“Since we have to focus on responding to the devastating earthquake, we have not been able to monitor the state of law enforcement effectively,” said Shanta Bahadur Shrestha, a senior health ministry official.

The episode reflects the chamber’s country-by-country lobbying strategy. A pattern emerged in letters to seven nations: Written by either the chamber’s top international executive, Myron Brilliant, or his deputies, they introduced the chamber as “the world’s largest business federation.”

Then the letters mention a matter “of concern.” In Jamaica and Nepal, it was graphic health warnings on packages. In Uruguay, it was a plan to bar cigarettes from being displayed by retailers. The Moldovan president was warned against “extreme measures” in his country, though they included common steps like restricting smoking in public places and banning advertising where cigarettes are sold.

A proposal to raise cigarette taxes in the Philippines would open the floodgates to smugglers, the government there was told. Tax revenue has increased since the proposal became law.

“We are not cowed by them,” said Jeremias Paul, the country’s under secretary of finance. “We meet with these guys when we’re trying to encourage investment in the Philippines, so clearly they are very influential, but that doesn’t mean they will dictate their ways.”

Protecting tobacco companies is portrayed by the chamber as vital for a nation’s economic health. Uruguay’s president is warned that antismoking laws will “have a disruptive effect on the formal economy.” El Salvador’s vice president is told that “arbitrary actions” like requiring graphic health warnings in advertisements undermine “investment and economic growth.”

On the ground, the chamber’s local affiliates use hands-on tactics.

After Moldova’s health ministry proposed measures in 2013, Serghei Toncu, the head of the American Chamber of Commerce in Moldova, laid out his objections in a series of meetings held by a regulatory review panel.

“The consumption of alcohol and cigarettes is at the discretion of each person,” Mr. Toncu said at one meeting, adding that the discussion should not be about “whether smoking is harmful.”

“You do not respect us,” he told the health ministry at another.

At a third, he called the ministry’s research “flawed from the start.”

His objections were not merely plaintive cries. The American chamber has a seat on Moldova’s regulatory review panel giving it direct influence over policy making in the small country.

“The American Chamber of Commerce is a very powerful and active organization,” said Oleg Chelaru, a team leader on the staff that assists the review panel. “They played a very crucial role in analyzing and giving an opinion on this initiative.”

Mr. Toncu, who has since left the chamber, declined to comment. Mila Malairau, the chamber’s executive director, said its main objective was to make sure the industry “was consulted” in “a transparent and predictable manner.”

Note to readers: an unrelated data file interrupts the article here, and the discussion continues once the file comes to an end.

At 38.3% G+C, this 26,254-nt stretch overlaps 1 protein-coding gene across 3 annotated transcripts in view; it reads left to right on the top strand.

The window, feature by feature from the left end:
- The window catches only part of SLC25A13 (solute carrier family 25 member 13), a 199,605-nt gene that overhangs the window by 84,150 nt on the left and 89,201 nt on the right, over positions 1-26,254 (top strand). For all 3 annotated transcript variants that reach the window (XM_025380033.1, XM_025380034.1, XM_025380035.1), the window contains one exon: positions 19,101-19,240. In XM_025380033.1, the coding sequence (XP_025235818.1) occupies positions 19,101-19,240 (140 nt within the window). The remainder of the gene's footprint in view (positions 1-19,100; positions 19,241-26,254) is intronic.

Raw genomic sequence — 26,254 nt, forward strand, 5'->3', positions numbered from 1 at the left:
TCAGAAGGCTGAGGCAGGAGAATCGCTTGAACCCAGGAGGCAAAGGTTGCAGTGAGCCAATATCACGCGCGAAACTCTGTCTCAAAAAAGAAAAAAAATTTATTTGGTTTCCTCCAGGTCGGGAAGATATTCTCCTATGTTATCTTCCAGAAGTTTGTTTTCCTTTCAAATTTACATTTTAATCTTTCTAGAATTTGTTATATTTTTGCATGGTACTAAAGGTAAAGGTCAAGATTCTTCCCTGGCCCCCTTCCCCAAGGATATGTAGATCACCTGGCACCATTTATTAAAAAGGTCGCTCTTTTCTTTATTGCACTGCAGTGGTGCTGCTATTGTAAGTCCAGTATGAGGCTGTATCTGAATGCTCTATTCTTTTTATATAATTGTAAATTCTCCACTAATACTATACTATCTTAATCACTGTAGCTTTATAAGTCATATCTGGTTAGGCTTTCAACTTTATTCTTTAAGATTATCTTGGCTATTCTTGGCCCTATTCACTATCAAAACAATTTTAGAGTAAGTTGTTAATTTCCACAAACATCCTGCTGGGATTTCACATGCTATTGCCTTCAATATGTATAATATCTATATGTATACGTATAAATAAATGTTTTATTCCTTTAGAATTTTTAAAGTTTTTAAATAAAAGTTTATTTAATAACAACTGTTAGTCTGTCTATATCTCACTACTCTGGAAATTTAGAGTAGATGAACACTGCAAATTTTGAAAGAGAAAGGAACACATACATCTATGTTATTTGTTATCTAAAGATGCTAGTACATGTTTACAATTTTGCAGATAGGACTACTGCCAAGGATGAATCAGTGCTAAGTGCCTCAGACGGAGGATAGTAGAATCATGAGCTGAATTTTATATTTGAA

After recently passing in Parliament, the long-stalled measures were subject to fresh objections from the chamber and others, and have not yet been enacted.

01cigarette-web4-articleLargeProtesters displayed fake body bags at a tobacco trade show at Pasay, the Philippines, in 2013. Credit Bullit Marquez/Associated Press

 

Fighting a Trade Exception

In Washington, the U.S. Chamber’s tobacco lobbying has been visible in the negotiations over the Trans-Pacific Partnership, a priority of the Obama administration that recently received critical backing in Congress.

One of the more controversial proposals would expand the power of companies to sue countries if they violate trade rules. The U.S. Chamber has openly opposed plans to withhold such powers from tobacco companies, curbing their ability to challenge national antismoking laws. The chamber says on its website that “singling out tobacco” will “open a Pandora’s box as other governments go after their particular bêtes noires.”

The issue is still unresolved. A spokesman for the United States trade representative said negotiators would ensure that governments “can implement regulations to protect public health” while also “ensuring that our farmers are not discriminated against.”

Email traffic shows that Mr. Donohue, the chamber’s head, sought to raise the issue in 2012 directly with Ron Kirk, who was then the United States trade representative. In email exchanges between staff members of the two, Mr. Donohue specifically sought to discuss the role of tobacco in the trade agreement.

“Tom had a couple of things to raise, including urging that the tobacco text not be submitted at this round,” one of Mr. Donohue’s staff members wrote to Mr. Kirk’s staff. The emails were produced in response to a Freedom of Information request filed by the Campaign for Tobacco-Free Kids, which provided them to The Times.

Mr. Kirk is now a senior lawyer at Gibson, Dunn, a firm that counts the tobacco industry as a client. He said in an interview that during his tenure as trade representative, he met periodically with Mr. Donohue but could not recall a specific conversation on tobacco.

He said trade groups were generally concerned about “treating one industry different than you would treat anyone else, more so than doing tobacco’s bidding.”

The chamber declined to make Mr. Donohue available for an interview.

A Face-Saving Measure

In Ukraine, it was Valeriy Pyatnytskiy who signed off on the complaint against Australia in 2012, which was filed with the World Trade Organization. At the time, he was Ukraine’s chief negotiator to the W.T.O. His political career has survived the revolution and he is now an adviser to the Ukrainian prime minister, Mr. Yatsenyuk.